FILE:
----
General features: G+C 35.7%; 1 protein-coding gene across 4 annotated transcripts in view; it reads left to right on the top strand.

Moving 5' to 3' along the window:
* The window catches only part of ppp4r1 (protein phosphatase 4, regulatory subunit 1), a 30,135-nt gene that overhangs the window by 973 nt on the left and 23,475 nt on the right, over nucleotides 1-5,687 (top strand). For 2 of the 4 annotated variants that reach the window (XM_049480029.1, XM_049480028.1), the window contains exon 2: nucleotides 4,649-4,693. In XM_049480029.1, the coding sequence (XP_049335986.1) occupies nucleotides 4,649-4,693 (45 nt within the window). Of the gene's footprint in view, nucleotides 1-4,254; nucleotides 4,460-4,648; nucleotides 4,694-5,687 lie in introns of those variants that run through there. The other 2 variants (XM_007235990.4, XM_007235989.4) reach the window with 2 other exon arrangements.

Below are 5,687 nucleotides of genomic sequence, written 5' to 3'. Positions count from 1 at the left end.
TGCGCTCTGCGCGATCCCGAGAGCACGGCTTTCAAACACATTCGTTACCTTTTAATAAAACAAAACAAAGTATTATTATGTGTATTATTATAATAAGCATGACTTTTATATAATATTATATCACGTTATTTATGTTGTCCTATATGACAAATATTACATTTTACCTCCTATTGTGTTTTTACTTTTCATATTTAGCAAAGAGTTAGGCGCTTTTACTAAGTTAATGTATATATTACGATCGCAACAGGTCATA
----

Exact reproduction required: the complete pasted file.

General features: G+C 35.7%; 1 protein-coding gene across 4 annotated transcripts in view; it reads left to right on the top strand.

Moving 5' to 3' along the window:
* The window catches only part of ppp4r1 (protein phosphatase 4, regulatory subunit 1), a 30,135-nt gene that overhangs the window by 973 nt on the left and 23,475 nt on the right, over nucleotides 1-5,687 (top strand). For 2 of the 4 annotated variants that reach the window (XM_049480029.1, XM_049480028.1), the window contains exon 2: nucleotides 4,649-4,693. In XM_049480029.1, the coding sequence (XP_049335986.1) occupies nucleotides 4,649-4,693 (45 nt within the window). Of the gene's footprint in view, nucleotides 1-4,254; nucleotides 4,460-4,648; nucleotides 4,694-5,687 lie in introns of those variants that run through there. The other 2 variants (XM_007235990.4, XM_007235989.4) reach the window with 2 other exon arrangements.

Below are 5,687 nucleotides of genomic sequence, written 5' to 3'. Positions count from 1 at the left end.
TGCGCTCTGCGCGATCCCGAGAGCACGGCTTTCAAACACATTCGTTACCTTTTAATAAAACAAAACAAAGTATTATTATGTGTATTATTATAATAAGCATGACTTTTATATAATATTATATCACGTTATTTATGTTGTCCTATATGACAAATATTACATTTTACCTCCTATTGTGTTTTTACTTTTCATATTTAGCAAAGAGTTAGGCGCTTTTACTAAGTTAATGTATATATTACGATCGCAACAGGTCATA